Visual and proprioceptive representations in spatial memory

Yamamoto, Naohide & Shelton, Amy L. (2005) Visual and proprioceptive representations in spatial memory. Memory and Cognition, 33(1), pp. 140-150.

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It has been shown that spatial information can be acquired from both visual and nonvisual modalities. The present study explored how spatial information from vision and proprioception was represented in memory, investigating orientation dependence of spatial memories acquired through visual and proprioceptive spatial learning. Experiment 1 examined whether visual learning alone and proprioceptive learning alone yielded orientation-dependent spatial memory. Results showed that spatial memories from both types of learning were orientation dependent. Experiment 2 explored how different orientations of the same environment were represented when they were learned visually and proprioceptively. Results showed that both visually and proprioceptively learned orientations were represented in spatial memory, suggesting that participants established two different reference systems based on each type of learning experience and interpreted the environment in terms of these two reference systems. The results provide some initial clues to how different modalities make unique contributions to spatial representations.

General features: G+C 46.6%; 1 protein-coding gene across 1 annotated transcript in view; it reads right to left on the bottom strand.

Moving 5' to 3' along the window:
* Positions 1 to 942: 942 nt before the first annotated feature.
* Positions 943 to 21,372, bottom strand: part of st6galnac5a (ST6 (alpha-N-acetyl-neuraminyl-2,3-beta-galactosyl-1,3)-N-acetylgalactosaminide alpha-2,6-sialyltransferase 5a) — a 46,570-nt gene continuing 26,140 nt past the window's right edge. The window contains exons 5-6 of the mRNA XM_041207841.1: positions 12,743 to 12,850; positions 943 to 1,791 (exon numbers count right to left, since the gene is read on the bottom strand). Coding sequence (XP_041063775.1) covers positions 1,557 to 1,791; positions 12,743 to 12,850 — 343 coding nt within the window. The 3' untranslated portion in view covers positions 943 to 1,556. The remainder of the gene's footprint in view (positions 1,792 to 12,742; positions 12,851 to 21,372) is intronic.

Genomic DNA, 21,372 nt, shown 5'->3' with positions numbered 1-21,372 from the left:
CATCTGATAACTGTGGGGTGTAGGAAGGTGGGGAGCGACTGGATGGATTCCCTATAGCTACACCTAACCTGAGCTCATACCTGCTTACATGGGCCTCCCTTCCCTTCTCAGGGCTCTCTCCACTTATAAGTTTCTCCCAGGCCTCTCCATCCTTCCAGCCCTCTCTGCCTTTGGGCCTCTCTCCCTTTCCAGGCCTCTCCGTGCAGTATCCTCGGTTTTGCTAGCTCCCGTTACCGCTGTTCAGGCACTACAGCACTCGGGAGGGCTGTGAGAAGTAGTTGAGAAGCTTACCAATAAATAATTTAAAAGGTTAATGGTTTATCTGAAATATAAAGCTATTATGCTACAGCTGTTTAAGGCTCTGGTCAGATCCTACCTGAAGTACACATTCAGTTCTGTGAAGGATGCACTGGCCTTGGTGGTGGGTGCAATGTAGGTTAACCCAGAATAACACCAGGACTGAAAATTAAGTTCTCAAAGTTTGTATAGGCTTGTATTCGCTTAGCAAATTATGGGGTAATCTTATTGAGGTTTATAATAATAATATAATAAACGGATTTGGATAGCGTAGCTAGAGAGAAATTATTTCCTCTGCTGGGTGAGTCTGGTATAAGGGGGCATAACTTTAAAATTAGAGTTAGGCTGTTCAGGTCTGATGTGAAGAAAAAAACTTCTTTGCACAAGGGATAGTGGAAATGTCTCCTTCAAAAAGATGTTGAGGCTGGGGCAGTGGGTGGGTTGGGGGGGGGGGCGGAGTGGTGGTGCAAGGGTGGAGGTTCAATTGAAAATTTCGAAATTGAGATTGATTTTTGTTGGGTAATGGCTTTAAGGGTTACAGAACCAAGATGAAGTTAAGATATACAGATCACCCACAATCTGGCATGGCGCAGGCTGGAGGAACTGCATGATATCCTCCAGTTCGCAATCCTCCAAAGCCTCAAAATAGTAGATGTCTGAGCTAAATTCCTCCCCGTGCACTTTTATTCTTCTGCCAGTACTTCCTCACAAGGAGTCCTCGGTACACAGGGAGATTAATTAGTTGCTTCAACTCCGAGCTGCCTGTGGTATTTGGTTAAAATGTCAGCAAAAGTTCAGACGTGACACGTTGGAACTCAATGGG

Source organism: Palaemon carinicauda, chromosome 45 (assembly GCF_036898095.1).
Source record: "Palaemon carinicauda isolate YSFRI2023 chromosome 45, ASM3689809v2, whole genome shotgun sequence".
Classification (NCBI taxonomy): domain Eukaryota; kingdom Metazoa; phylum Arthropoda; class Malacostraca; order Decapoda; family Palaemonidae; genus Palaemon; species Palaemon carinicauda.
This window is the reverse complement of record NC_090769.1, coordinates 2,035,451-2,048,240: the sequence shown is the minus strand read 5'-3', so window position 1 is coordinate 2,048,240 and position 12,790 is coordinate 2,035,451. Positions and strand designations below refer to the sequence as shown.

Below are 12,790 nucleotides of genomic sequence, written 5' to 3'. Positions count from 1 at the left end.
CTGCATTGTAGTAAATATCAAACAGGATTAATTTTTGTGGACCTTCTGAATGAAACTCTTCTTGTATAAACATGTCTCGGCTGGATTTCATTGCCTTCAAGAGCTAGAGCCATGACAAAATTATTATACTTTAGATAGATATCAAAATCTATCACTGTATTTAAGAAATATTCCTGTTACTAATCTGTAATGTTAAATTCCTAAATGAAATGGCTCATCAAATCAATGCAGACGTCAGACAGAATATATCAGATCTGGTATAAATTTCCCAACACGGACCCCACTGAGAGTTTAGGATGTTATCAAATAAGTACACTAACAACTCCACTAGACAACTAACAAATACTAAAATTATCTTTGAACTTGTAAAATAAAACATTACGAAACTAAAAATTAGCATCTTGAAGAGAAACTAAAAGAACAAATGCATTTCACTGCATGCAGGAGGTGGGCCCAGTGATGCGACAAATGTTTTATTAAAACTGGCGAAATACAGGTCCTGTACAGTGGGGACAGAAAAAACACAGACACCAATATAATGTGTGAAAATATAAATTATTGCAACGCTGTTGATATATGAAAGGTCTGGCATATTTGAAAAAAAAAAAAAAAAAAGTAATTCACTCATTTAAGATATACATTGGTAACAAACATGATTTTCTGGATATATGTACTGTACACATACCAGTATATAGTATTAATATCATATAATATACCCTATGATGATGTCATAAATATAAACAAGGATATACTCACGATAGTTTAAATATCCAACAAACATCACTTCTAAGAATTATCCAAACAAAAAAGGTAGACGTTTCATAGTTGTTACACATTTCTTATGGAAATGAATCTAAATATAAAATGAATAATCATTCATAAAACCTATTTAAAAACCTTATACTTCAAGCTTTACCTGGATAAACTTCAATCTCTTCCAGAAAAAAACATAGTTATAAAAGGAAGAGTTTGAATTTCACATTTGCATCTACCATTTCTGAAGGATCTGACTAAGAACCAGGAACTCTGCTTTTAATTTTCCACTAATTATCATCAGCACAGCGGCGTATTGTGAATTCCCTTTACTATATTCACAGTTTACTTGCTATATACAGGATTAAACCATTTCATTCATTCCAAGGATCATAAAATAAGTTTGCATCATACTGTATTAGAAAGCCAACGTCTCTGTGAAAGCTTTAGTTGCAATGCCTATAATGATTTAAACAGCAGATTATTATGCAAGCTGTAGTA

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38 citations in Scopus
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36 citations in Web of Science®

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ID Code: 73024
Item Type: Journal Article
Refereed: Yes
DOI: 10.3758/BF03195304
ISSN: 1532-5946
Subjects: Australian and New Zealand Standard Research Classification > PSYCHOLOGY AND COGNITIVE SCIENCES (170000)
Divisions: Current > QUT Faculties and Divisions > Faculty of Health
Copyright Owner: Copyright 2005 Psychonomic Society, Inc.
Copyright Statement: The final publication is available at Springer via
Deposited On: 24 Jun 2014 22:54
Last Modified: 07 Jul 2014 05:49

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